Instead of being able to respond to a pitch with a clear “Yes” or “No” they fumble forwards. Going through the motions of burdensome requests for plans and projections. All the time burning the start-ups precious runway and frantically trying to understand what the hell they’re looking at, and what they should do. 

A good VC knows how to says “No” because they have the experience, have done their background research, they know the themes they want to invest in, and because they want to build a high-quality low-volume portfolio.

So, in short:

  • A good VC meets 300 prospects a year and backs 3
  • A good VC is fresh because they are calm, polite and in control
  • A good VC comes back with an answer quickly, and why
  • A good VC keeps a manageable sized portfolio

Good luck out there.

Image - The loved Australian statesman Alfred Deakin famously said “No” to a knighthood in 1887 because he knew Australia would be a republic

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Massively proud. My sister Sarah’s start-up Colony has been selected for investment by Seedcamp

Colony provides early and exclusive behind the scenes access to great independent films. A video-on-demand platform focused on early and exclusive access to great films. For filmmakers, it is the new place to launch films earlier and build a following. The platform launches in late Spring 2014. Sign up for beta access now at www.wearecolony.com and follow on Twitter @wearecolony.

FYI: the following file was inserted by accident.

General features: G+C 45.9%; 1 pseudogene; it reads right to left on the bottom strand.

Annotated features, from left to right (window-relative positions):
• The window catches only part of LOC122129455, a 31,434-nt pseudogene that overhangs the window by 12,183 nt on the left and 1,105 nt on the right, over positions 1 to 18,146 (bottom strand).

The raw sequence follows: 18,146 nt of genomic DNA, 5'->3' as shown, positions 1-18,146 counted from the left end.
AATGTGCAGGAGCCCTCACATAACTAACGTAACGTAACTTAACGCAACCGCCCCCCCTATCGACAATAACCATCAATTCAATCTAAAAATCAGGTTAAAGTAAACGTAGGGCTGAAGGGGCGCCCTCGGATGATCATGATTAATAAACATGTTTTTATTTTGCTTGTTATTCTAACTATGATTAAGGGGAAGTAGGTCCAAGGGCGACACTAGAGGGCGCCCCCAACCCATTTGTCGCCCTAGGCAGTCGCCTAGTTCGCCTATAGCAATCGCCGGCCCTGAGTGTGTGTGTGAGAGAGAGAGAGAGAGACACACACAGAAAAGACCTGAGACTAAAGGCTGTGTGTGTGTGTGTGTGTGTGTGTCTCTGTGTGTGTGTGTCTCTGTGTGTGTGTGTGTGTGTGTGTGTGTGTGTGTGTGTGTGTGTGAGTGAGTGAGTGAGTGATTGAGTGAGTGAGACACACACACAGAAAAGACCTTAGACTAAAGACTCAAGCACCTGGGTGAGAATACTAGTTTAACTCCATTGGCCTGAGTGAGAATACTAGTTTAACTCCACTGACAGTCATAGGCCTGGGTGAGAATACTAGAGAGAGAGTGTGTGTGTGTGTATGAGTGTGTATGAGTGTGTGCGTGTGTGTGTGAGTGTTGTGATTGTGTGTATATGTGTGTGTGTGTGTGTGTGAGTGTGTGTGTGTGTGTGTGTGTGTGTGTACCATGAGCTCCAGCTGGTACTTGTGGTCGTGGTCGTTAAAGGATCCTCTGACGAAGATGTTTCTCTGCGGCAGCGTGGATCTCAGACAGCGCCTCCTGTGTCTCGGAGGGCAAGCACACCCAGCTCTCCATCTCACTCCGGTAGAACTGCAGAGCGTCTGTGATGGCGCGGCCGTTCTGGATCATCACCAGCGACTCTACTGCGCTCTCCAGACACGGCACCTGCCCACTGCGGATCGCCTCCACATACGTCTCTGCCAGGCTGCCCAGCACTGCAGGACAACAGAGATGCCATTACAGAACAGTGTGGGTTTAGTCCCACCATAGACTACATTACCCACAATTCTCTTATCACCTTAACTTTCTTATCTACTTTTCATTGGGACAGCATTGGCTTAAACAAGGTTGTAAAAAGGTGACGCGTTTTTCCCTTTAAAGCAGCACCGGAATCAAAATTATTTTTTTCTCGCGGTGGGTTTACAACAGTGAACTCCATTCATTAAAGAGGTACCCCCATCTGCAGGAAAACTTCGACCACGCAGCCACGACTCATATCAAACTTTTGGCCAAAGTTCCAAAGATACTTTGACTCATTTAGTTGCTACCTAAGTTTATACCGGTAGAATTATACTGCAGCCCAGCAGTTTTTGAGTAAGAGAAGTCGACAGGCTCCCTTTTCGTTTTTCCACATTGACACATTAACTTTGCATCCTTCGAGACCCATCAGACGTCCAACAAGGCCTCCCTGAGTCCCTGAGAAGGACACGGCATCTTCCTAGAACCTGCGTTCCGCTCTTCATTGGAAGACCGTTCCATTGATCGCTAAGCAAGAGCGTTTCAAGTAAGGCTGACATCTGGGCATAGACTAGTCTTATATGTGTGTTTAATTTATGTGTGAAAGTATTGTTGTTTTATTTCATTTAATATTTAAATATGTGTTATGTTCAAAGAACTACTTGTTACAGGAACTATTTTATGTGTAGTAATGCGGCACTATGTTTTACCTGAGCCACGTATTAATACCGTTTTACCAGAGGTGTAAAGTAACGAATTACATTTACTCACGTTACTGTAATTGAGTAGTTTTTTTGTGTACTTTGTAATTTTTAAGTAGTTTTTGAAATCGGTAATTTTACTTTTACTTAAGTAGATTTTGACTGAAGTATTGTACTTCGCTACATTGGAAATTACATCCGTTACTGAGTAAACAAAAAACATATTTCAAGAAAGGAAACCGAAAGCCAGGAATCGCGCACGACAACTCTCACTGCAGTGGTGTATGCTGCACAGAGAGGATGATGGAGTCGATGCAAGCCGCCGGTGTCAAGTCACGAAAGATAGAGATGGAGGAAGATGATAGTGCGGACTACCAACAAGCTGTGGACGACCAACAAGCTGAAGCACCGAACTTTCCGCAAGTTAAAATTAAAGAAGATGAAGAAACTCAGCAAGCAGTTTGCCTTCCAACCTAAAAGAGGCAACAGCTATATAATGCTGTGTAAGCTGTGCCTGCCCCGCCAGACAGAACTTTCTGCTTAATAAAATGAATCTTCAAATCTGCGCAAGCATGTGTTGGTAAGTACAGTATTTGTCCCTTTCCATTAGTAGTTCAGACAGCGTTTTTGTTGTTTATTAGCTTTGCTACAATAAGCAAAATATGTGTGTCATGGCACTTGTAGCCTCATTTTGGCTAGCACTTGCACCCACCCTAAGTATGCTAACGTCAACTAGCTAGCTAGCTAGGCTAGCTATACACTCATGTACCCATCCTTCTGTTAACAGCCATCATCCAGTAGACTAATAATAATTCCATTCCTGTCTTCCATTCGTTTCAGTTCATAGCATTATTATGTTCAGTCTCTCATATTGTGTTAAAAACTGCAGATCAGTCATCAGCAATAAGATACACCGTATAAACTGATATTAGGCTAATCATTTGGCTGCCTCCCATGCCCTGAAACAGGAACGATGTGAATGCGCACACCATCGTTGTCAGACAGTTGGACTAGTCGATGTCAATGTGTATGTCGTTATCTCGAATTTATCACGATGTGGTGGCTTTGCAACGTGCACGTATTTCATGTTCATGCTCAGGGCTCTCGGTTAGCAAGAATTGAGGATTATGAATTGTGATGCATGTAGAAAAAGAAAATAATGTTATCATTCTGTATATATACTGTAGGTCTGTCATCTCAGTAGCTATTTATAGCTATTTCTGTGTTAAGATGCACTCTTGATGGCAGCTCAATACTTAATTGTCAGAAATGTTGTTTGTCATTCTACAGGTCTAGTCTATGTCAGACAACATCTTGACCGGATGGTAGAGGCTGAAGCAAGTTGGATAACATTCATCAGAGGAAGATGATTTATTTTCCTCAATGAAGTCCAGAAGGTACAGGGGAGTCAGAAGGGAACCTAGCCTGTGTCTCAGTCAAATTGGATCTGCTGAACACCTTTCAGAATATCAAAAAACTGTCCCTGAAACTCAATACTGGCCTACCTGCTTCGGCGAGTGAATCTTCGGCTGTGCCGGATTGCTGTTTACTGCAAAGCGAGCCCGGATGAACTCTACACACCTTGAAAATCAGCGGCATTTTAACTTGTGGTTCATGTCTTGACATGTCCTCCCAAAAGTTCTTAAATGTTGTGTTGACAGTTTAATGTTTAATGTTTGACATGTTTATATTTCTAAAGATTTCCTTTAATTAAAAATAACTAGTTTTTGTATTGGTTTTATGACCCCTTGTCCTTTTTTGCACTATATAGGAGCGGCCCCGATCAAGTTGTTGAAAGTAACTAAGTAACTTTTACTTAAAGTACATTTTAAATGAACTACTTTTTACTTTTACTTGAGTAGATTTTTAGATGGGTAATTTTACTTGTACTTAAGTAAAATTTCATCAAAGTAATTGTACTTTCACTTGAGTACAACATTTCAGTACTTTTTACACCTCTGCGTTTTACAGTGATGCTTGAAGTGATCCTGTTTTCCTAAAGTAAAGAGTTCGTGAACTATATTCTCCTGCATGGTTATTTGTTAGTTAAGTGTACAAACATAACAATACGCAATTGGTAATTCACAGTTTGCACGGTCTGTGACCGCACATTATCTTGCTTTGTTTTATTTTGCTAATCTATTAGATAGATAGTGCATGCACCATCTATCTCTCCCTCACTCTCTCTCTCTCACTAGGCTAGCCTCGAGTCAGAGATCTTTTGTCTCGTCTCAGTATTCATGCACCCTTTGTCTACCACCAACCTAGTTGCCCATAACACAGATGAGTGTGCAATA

Colony was primed by forward-looking management at the leading digital agency Zone, alongside the TSB and others.

Sarah, Rich and the Colony team are crafting a beautiful product to house the best films on the planet. I have no doubt that Colony will delight film fans and be a huge success.

My investment outfit Sibley Tech Ventures is a backer, and is supporting Colony on customer acquisition while they build out their own team. Sibley funds disruptors, innovators and hackers. Since 2001 we have backed the UK’s best data-driven early stage ideas. Businesses with new models of working, high potential to scale and real-world impact.

TNW has covered Colony as “the Netflix of indie film” here.

Colony announces Film London Partnership here.